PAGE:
By GARRY RAYNO
CONCORD — Many opponents of the Northern Pass project want the entire 192 miles of transmission line between Canada and Deerfield buried, but on Friday landowners said a decision two years ago to increase the buried portion to 60 miles was ill-conceived and based on political pressure rather than a thorough study.
For the second day of adjudicative hearings on the $1.6 billion project before the Site Evaluation Committee, Eversource New Hampshire President William Quinlan testified under oath.
Easton abutters Carl Lakes questioned how “clean” the Hydro-Quebec energy is, noting the large hydro projects cause “pollution, death and destruction.’
He also accused the company of trying to buy influence with its $20 million allocation to the state Public Utilities Commission for energy efficiency projects and telling towns along the route the company would not seek abatements if their assessments were reasonable.
“You’re attempting to buy off the PUC and towns,” Lakes said, but Quinlan denied that accusation saying the money for energy efficient projects is included in a settlement with state regulators and the abatement offer was an attempt to put the issue to rest.
The day before, Quinlan faced questions about the project’s cost and who would pay for it, a $200 million economic development fund and whether it would help lower New Hampshire residents’ and businesses’ electric bills.
The project, nearly a decade in the development stage, would carry Hydro-Quebec energy through New Hampshire to energy hungry southern New England.
The project has been fought by homeowners, landowners, conservationists and environmentalists who say it will adversely affect the state in many ways, but supported by business groups, trade unions and large electric users who say it will bring much needed clean, renewable energy to the region.
On Friday, Quinlan faced questions by intervenors with concerns about specific sections in the North Country, including the much studied Coos Loop and the buried line along existing roadways from the White Mountain National Forest to Plymouth.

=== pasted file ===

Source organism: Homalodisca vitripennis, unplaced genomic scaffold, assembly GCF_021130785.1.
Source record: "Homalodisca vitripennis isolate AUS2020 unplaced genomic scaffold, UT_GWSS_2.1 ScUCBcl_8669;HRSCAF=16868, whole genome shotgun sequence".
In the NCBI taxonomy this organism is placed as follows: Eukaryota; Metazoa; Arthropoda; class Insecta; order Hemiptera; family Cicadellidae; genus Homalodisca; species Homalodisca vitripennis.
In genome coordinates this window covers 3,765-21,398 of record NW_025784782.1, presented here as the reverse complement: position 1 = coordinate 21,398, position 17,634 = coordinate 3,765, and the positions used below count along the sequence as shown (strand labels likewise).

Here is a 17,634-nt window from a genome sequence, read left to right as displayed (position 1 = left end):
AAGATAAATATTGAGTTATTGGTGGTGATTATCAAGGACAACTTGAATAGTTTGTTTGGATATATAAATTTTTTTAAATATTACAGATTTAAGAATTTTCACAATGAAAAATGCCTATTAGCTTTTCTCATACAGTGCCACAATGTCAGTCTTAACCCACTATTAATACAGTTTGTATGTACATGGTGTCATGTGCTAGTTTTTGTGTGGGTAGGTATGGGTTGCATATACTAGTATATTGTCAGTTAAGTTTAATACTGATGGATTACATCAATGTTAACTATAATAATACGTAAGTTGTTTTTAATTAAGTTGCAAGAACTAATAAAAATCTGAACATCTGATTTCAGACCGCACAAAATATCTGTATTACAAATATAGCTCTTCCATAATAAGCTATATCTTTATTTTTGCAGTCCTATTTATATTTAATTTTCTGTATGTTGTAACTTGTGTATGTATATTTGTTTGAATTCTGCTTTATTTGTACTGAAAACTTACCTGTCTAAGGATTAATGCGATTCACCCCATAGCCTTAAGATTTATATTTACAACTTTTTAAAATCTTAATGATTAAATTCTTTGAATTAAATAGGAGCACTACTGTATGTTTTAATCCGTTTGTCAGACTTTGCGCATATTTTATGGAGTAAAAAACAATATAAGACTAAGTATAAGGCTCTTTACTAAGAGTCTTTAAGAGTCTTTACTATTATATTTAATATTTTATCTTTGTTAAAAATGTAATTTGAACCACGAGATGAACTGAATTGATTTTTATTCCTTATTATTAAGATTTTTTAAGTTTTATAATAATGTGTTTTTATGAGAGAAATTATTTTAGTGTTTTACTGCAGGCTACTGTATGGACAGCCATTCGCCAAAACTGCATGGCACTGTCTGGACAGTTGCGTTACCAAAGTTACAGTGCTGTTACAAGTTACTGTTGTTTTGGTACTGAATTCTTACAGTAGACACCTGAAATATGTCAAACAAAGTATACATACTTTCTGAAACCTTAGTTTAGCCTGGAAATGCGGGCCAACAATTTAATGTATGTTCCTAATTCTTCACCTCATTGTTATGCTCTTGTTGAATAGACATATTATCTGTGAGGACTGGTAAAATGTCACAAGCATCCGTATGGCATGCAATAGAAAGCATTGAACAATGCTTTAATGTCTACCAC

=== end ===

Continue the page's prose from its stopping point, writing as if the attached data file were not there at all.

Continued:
Franconia resident Walter Palmer, a landowner along the buried portion of the line, said instead of the five years of work on the original proposed route, only about a year was spent working on the proposal to bury the line through the White Mountain National Forest and in areas on both sides of the forest.
“You’re going to be burying lines right through the center of some active little towns in New Hampshire and in the front yards of residences along those roads,” Palmer told Quinlan. “I feel this is a very ill-conceived plan that was adopted precipitously and without adequate study.”
But Quinlan said the company spent a year focused on the plan, using a broad range of criteria to help make the decision, noting that the power lines had to be downsized from 1,200 to 1,090 megawatts.
Palmer asked for documents used to make the decision and both Quinlan and Northern Pass attorney Barry Needleman said those documents are readily available and number in hundreds of thousands.
Attorney Arthur Cunningham representing landowners in Stark questioned whether Hydro-Quebec was willing to pay its share of the project based on news reports in Canada.
Quinlan said the two companies released a statement several weeks ago saying they continue to be committed to the project and the Transmission Service Agreement between the two companies remains in effect.
“That was intended to clear up any confusion out there in the media,” Quinlan said.
Pushed for details about the project costs, Quinlan said there is some commercially sensitive information that needs to be confidential as the two companies respond to a Massachusetts clean energy initiative. The two companies will present their bid by mid-July.
Quinlan was also questioned about upgrading the Coos Loop distribution system in the North Country.
Company spokesman Martin Murray said the system is sufficient to meet customers’ needs but several power producers in the North Country want to use it to connect to other grids in New Hampshire and Vermont and it is not capable of moving all the electricity the generators could produce.
Quinlan told the committee the loop would be upgraded as part of Northern Pass if it is approved. It is traditionally up to the power producers to upgrade the system if they want to use it, he said.
The hearings continue this week.
Monday and Tuesday Kenneth Bowes, Eversource Vice President of Engineering, who is responsible for engineering activities for Eversource’s electric transmission and distribution system, and Michael Auseré, Certified Public Accountant and Vice President of Energy Planning and Economics for Eversource, will testify about Northern Pass’ financial capability to construct and operate the project.
Wednesday a public health panel will be before the SEC.